Saturday, March 31, 2018

TCM in April: Highlights

It's time for a look at highlights from the April schedule on Turner Classic Movies!

There's a great month ahead for TCM fans, including the TCM Classic Film Festival in Hollywood April 26th-29th.

As I mentioned a few days ago, I'll again be covering the festival as a member of the credentialed media. Be watching for more on the festival here in April, including a close look at the festival schedule along with my top picks once the schedule is available. (It's typically posted a couple weeks ahead of the festival.) Then I'll have a complete post-festival wrap-up beginning a day or so after it all comes to an end!

Tying in with it being festival month, last year's LIVE FROM THE TCM CLASSIC FILM FESTIVAL interview, featuring Michael Douglas, will debut on TCM on April 3rd.

William Holden is the April Star of the Month on TCM. Stefanie Powers will join Ben Mankiewicz to celebrate the centennial of Holden's birth beginning on Monday, April 2nd. I'll have more on the William Holden lineup in a separate post in the very near future. (Update: Please visit TCM Star of the Month: William Holden.)

I'm especially looking forward to this month's TCM Spotlight on director Michael Curtiz, with over 50 Curtiz films shown in a series of 24-hour marathons on Wednesdays, beginning April 4th. Curtiz biographer Alan K. Rode (seen at left) will be on TCM with Ben Mankiewicz each Wednesday evening to discuss Curtiz's life and films. Alan has posted the schedule for his intros at his website.

It's a fantastic series; the only thing that could have made it more perfect for me would have been if TCM had been able to include Paramount's WHITE CHRISTMAS (1954). That film has its detractors but for me, it's perfection, one of my favorite films of all time, as I wrote in the linked review.

This month's Noir Alley titles, playing both Saturday nights and Sunday mornings, are SUDDENLY (1954) on April 7th and 8th, MYSTERY STREET (1950) on April 14th and 15th, CRY DANGER (1951) on the 21st and 22nd, and HOLLOW TRIUMPH (1948) (aka THE SCAR) on April 28th and 29th.

All four titles are excellent; my favorite is probably CRY DANGER with Dick Powell, which I had a tremendous time seeing at the UCLA Festival of Preservation a few years ago. Powell is seen here with his real-life close friend Regis Toomey on the left and Richard Erdman on the right. Rhonda Fleming, William Conrad, and Jean Porter also star. Great stuff.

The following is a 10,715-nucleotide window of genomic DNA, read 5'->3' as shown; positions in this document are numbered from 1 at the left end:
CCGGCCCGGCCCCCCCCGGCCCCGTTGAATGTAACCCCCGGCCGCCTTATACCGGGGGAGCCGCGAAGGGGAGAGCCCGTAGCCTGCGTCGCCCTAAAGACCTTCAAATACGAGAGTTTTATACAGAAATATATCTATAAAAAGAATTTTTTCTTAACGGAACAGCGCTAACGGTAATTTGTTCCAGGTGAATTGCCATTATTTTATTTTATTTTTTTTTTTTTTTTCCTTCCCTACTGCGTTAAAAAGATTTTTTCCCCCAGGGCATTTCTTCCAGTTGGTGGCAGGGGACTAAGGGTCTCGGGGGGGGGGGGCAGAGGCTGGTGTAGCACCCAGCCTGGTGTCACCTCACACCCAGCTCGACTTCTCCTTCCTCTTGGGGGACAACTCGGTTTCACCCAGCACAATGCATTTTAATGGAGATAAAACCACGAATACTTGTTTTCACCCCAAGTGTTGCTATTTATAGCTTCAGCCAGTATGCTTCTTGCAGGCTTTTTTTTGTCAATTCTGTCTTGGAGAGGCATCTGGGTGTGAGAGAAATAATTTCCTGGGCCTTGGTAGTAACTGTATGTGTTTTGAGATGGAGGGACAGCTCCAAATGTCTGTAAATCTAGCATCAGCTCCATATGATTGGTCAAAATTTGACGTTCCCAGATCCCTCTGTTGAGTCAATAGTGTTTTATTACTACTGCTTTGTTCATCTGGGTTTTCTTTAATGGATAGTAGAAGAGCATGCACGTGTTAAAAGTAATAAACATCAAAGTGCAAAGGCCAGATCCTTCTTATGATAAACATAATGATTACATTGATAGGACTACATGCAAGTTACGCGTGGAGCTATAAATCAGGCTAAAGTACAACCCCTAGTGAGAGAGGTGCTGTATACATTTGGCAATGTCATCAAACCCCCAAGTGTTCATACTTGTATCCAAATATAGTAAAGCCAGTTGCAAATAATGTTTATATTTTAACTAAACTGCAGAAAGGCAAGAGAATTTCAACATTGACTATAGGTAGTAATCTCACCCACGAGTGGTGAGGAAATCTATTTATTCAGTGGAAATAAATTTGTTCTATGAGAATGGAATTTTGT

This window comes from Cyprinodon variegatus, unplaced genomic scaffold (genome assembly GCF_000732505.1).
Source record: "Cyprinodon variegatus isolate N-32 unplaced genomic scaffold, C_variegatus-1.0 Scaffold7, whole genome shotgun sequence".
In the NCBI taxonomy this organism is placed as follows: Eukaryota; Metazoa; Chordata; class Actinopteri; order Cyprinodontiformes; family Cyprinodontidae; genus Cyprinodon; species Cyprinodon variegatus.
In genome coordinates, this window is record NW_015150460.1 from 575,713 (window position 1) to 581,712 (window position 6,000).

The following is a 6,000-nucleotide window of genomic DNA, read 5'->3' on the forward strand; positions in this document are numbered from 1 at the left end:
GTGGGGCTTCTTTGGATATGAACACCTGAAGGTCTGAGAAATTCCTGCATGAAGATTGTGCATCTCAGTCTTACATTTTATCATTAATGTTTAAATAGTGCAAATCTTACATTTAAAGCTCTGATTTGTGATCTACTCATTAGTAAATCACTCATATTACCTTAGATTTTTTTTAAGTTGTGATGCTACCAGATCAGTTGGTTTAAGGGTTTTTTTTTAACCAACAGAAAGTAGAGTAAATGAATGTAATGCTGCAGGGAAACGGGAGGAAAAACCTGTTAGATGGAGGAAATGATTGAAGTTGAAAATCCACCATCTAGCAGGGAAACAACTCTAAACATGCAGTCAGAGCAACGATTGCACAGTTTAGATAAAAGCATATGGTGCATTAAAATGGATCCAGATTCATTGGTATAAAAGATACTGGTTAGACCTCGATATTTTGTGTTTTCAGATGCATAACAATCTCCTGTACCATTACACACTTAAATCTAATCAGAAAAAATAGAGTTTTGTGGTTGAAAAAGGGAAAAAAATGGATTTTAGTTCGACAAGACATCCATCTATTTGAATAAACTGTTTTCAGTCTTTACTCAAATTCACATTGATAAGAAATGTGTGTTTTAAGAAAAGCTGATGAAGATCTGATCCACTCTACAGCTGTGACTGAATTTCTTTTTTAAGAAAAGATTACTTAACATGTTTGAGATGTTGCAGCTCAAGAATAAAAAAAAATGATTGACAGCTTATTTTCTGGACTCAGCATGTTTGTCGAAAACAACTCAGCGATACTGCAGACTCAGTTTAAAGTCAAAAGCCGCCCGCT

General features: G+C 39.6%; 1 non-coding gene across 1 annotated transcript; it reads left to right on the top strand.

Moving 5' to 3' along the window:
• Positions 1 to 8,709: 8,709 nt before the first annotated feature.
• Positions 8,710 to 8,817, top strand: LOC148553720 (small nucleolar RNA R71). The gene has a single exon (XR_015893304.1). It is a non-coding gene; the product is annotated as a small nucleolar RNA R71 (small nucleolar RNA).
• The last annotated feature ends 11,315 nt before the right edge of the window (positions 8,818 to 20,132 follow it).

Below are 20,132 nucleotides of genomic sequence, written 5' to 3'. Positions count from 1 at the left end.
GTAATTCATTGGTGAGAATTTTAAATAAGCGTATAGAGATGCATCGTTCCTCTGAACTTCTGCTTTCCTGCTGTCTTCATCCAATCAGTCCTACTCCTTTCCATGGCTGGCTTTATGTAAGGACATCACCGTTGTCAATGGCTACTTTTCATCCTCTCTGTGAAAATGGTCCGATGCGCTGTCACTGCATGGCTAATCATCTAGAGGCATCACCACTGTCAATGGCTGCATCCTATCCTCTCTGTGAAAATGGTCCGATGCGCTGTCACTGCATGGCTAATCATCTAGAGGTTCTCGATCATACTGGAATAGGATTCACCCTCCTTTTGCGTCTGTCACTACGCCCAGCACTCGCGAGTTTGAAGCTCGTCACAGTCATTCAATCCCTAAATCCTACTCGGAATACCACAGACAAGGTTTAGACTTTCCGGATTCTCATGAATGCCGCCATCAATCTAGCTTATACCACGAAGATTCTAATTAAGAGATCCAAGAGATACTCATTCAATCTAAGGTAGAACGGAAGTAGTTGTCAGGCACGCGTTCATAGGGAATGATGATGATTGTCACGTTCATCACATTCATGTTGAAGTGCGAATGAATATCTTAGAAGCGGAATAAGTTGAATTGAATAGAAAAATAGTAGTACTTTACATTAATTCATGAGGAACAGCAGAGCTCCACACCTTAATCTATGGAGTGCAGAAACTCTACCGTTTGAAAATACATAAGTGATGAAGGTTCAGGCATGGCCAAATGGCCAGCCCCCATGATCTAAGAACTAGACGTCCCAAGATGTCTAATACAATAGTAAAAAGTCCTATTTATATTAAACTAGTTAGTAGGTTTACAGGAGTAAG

Speaking of film noir, we're incredibly fortunate here in Southern California to have not only the TCM Classic Film Fest but the annual Noir City Hollywood festival this month. Be on the lookout for extensive details on that festival here in April along with the TCM Classic Film Fest!

Below are just a few of TCM's April highlights; click on any hyperlinked title for the related review:

...Easter Sunday, April 1st, includes EASTER PARADE (1948) and HOLIDAY INN (1942). EASTER PARADE is a film I've seen so many times I can visualize every scene just listening to it; you could say it's been part of my "Easter soundtrack" for my entire life.

...Doris Day turns 96 on April 3rd! TCM celebrates with several Day films including CALAMITY JANE (1953). I saw a bit of that this weekend and was reminded all over again that it's one of her very best. Howard Keel costars.

...The first day of the Michael Curtiz Spotlight series on April 4th features many interesting films -- which can be said of every day in the series. I'm calling special attention to the silent-talkie hybrid NOAH'S ARK (1928), which stars George O'Brien (at his hunkiest) and Dolores Costello. 90 years later the flood sequence remains an astonishing piece of pre-CGI filmmaking. Did extras die in the making of the film? We'll never know...Curtiz biographer Alan K. Rode has posted background on the film, adapted from his book, at his website.

...One of the first films I ever saw at the Noir City Film Festival in Hollywood was SO EVIL MY LOVE (1948), starring Ray Milland and Ann Todd (seen at right), costarring Geraldine Fitzgerald. It's "gothic noir," a dark thrill ride of a movie, with a great part for Leo G. Carroll as a private investigator. It's on April 5th.

...If you like newspaper movies -- and who doesn't?! -- there are several good ones playing on April 6th, including the classic comedy LIBELED LADY (1936) with William Powell, Myrna Loy, Jean Harlow, and Spencer Trcy.

...I like what TCM is doing on Saturday mornings, creating a "day at the movies" with shorts, cartoons, a serial, a "B" Western, and film from an ongoing series. This month, starting on April 7th, you can catch a Tim Holt Western every Saturday morning -- all filmed before his break for service in WWII -- followed by a Tarzan film, some with Johnny Weissmuller and later in the month with Lex Barker.